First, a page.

Oil price to rise as summer driving season begins: Deloitte

The warmer months provide a yearly boost to fuel demand and pump prices

OPEC+, which pumps about 40 per cent of the world’s oil, has been cutting output since November in the face of flagging prices. (GETTY)
OPEC+, which pumps about 40 per cent of the world’s oil, has been cutting output since November in the face of flagging prices. (GETTY)

Oil prices will "increase modestly" in the next three months as supply cuts kick in and the summer driving season revs up, according to Deloitte's latest forecast.

Andrew Botterill, Deloitte's head of oil and gas for Canada, sees North American benchmark West Texas Intermediate (WTI) crude (CL=F) averaging US$72 per barrel in 2023, down from the US$80 to US$85 range he called for in April.

WTI futures climbed 0.42 per cent to US$72.09 per barrel as at 7:39 a.m. ET on Thursday, as traders assessed the impact of the latest round of supply curbs from OPEC+ and a U.S. industry report that pointed to another drawdown in nationwide commercial inventories.

"Over the next quarter, oil prices will likely increase modestly as summer driving season gets into full swing, leaving crude inventories on a downward trend in the United States," Botterill wrote in a report released on Thursday.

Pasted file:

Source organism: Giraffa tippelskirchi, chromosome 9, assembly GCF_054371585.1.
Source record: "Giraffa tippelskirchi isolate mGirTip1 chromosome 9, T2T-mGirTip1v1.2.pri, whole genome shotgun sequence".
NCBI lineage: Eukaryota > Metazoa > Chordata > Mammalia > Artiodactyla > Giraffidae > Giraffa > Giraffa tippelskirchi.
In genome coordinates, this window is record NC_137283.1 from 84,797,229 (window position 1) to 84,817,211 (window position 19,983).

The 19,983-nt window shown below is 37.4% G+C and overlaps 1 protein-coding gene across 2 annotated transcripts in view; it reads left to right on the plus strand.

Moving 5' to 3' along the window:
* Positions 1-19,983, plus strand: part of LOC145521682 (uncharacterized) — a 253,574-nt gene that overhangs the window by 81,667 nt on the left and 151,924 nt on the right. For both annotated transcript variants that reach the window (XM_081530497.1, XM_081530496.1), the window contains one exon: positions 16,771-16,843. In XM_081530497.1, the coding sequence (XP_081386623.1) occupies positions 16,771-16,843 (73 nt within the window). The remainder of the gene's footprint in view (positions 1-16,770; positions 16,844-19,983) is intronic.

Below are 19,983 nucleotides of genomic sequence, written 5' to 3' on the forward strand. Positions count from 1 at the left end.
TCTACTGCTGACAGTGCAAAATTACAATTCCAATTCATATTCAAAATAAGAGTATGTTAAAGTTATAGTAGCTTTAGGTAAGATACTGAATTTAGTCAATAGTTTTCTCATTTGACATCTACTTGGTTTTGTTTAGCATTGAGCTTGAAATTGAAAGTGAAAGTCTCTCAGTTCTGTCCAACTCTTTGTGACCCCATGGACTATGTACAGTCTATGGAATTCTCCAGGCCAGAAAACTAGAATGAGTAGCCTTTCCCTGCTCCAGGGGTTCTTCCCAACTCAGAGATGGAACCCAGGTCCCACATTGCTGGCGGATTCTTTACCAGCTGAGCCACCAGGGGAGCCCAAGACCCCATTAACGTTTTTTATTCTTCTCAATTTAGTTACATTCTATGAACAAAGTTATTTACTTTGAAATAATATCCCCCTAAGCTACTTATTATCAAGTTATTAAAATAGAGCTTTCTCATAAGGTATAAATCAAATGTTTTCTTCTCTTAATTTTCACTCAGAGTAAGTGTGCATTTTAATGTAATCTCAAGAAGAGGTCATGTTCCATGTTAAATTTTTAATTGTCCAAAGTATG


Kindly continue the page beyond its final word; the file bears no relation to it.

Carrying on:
Generally accepted as the months between the U.S. Memorial Day and Labor Day holidays, summer driving season is a yearly boost to fuel demand and pump prices as North Americans hit the road to enjoy warmer weather.

On the supply side, OPEC+, which pumps about 40 per cent of the world's crude, has been cutting output since November in the face of flagging prices. Last month, Saudi Arabia announced a surprise one million barrels per day cut, and an extension of the total OPEC+ 3.66 million barrels per day curtailment to the end of 2024. On Monday, Saudi Arabia said its unilateral cut will last into August. Russia has also announced a plan to cut exports and lower production by 500,000 barrels a day in the next month.

"Supply curtailments are expected to prop up prices in a weaker demand scenario, resulting in an effective short-term mitigation while economic uncertainty lingers," Botterill wrote.

His report predicts the price of WTI will fall to an average of US$70.05 per barrel in 2024, before climbing throughout the remainder of the decade to an average of US$81.20 in 2030.

Jeff Lagerquist is a senior reporter at Yahoo Finance Canada. Follow him on Twitter @jefflagerquist.

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